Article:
“…How can she love anyone more than she loves us?…”
Elizabeth Shippen Green and Huger Elliot on their honeymoon in Germany in 1911
The die was cast and On June 3rd 1911 Elizabeth Shippen Green married Huger Elliott at Cogslea. The couple left Cogslea that evening and went to stay in Philadelphia prior to their honeymoon in Germany. Unfortunately for Elizabeth being in Philadelphia she saw the front page of the June 4th edition of the Philadelphia Press which announced:
“…Trio of Artist Friends Broken by Cupid…”
which went on to state:
“…a note of sadness was felt when the realization came that the trio of artists who had lived and worked together so long would be depleted by the absence of Mrs Elliott…”
The Chestnut Hill Herald was even more sensational in its coverage stating that a heartbroken Violet Oakley broke down completely whilst trying to change Elizabeth’s mind. After their honeymoon, Elizabeth and her husband Huger settled in Cambridge Massachusetts. From 1912 to 1920 Huger was supervisor of educational work and director of the department of design at the Boston Museum of Fine Arts. For the next five years, he served as president of the Pennsylvania Museum and School of Industrial Art in Philadelphia. He was the Director of educational work in the Metropolitan Museum of Art in New Nork from 1925 to 1941, when he retired. It was not until two years later, in July 1913, that Elizabeth was reunited with Violet, Jessie and Henrietta when she and her husband returned to Cogslea for a visit.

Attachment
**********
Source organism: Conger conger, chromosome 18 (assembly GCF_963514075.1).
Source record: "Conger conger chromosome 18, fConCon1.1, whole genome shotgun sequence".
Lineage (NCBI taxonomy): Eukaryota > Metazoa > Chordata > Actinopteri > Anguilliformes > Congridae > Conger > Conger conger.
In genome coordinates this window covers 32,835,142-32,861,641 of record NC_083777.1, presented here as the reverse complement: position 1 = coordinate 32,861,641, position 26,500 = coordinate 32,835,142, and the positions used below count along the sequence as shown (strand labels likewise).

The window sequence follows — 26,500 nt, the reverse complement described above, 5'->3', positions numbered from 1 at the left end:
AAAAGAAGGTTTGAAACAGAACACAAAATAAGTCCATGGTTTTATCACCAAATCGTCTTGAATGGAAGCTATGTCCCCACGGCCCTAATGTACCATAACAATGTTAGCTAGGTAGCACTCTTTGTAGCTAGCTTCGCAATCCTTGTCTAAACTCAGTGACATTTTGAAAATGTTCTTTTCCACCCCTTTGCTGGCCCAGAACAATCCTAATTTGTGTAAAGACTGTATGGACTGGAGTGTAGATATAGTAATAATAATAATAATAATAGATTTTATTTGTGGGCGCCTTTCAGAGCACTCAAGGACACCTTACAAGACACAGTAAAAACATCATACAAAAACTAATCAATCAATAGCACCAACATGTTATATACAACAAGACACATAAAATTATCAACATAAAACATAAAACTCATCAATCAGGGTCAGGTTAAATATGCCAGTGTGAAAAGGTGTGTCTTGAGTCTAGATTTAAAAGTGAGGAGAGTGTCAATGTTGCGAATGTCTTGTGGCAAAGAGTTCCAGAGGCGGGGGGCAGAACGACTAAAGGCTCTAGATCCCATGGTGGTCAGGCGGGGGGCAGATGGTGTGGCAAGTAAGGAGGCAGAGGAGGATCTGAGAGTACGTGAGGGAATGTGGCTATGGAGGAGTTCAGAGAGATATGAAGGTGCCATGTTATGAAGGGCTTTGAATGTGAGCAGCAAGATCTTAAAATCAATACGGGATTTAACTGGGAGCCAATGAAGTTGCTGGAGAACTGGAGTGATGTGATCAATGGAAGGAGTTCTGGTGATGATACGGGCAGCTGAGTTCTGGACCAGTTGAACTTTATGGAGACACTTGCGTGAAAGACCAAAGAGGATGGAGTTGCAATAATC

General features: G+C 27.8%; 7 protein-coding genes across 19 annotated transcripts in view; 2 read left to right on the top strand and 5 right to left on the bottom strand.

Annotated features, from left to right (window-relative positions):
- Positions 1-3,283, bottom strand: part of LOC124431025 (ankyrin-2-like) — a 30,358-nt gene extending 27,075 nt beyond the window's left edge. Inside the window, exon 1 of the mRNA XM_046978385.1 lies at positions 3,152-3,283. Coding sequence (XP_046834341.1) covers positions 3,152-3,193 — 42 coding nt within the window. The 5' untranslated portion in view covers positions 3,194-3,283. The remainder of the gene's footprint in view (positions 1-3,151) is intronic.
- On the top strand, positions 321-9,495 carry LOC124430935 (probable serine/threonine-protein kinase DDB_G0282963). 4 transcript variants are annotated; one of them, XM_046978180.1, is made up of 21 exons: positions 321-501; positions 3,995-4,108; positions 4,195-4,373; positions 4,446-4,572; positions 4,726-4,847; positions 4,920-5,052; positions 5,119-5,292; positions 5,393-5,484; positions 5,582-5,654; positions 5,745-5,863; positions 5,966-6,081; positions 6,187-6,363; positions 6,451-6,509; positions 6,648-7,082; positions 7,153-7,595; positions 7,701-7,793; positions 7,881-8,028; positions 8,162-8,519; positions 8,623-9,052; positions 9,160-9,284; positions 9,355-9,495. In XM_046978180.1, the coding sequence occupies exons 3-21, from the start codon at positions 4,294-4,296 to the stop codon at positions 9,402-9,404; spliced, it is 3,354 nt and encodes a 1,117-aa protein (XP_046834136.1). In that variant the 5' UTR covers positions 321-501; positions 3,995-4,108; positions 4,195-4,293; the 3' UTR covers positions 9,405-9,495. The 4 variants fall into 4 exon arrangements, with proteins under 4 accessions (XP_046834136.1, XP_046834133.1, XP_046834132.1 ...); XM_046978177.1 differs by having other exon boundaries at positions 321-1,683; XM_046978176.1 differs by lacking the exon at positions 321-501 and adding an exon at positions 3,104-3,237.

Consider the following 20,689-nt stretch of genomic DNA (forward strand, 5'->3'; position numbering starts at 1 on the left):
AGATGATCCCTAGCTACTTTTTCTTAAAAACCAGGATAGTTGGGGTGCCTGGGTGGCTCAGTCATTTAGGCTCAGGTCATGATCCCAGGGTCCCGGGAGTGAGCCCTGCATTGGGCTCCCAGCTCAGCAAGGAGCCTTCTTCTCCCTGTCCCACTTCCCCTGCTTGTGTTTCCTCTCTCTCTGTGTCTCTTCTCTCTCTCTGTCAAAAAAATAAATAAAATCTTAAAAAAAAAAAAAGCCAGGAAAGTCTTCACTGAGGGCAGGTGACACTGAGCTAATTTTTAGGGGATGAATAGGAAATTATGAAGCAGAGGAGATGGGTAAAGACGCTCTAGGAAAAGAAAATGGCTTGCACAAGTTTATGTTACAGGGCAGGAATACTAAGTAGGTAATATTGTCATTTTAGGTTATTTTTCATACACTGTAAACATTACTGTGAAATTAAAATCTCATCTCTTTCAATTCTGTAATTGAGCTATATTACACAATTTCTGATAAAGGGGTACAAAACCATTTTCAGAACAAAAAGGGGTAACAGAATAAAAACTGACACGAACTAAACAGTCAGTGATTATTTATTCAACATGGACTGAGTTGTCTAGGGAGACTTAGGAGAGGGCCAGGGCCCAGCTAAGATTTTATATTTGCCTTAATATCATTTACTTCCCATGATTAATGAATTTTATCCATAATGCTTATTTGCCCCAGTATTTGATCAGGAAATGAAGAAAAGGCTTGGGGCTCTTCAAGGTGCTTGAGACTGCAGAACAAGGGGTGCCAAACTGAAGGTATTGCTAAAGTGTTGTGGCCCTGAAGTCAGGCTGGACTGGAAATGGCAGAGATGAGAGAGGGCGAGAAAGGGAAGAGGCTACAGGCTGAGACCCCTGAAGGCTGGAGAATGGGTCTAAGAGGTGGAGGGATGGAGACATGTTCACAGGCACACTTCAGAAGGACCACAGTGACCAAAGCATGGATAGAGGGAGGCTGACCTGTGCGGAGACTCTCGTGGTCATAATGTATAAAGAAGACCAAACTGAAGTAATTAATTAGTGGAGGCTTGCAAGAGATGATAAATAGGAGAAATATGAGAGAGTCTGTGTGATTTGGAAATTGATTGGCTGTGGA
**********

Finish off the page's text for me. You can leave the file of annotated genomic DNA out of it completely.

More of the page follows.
Violet Oakley was desperate to have a much larger studio to accomodate her massive murals and so she decided to buy Cogslea for herself and to achieve that she had to sell all her assets. Jessie Wilcox and Henrietta Cozens moved out of Cogslea, bought a quarter of the estate land, and built a house on it for themselves. The Red Rose Girls had finally been separated.
Jessie Wilcox Smith died on May 3rd 1935, aged 71.
Elizabeth Shippen Green Elliott died on May 29th 1954, aged 82. Her husband Huger had died of a heart attack on November 13th 1948, aged 71.
Violet Oakley was the last of the Red Rose Girls to die. She passed away on February 25th 1961, aged 86.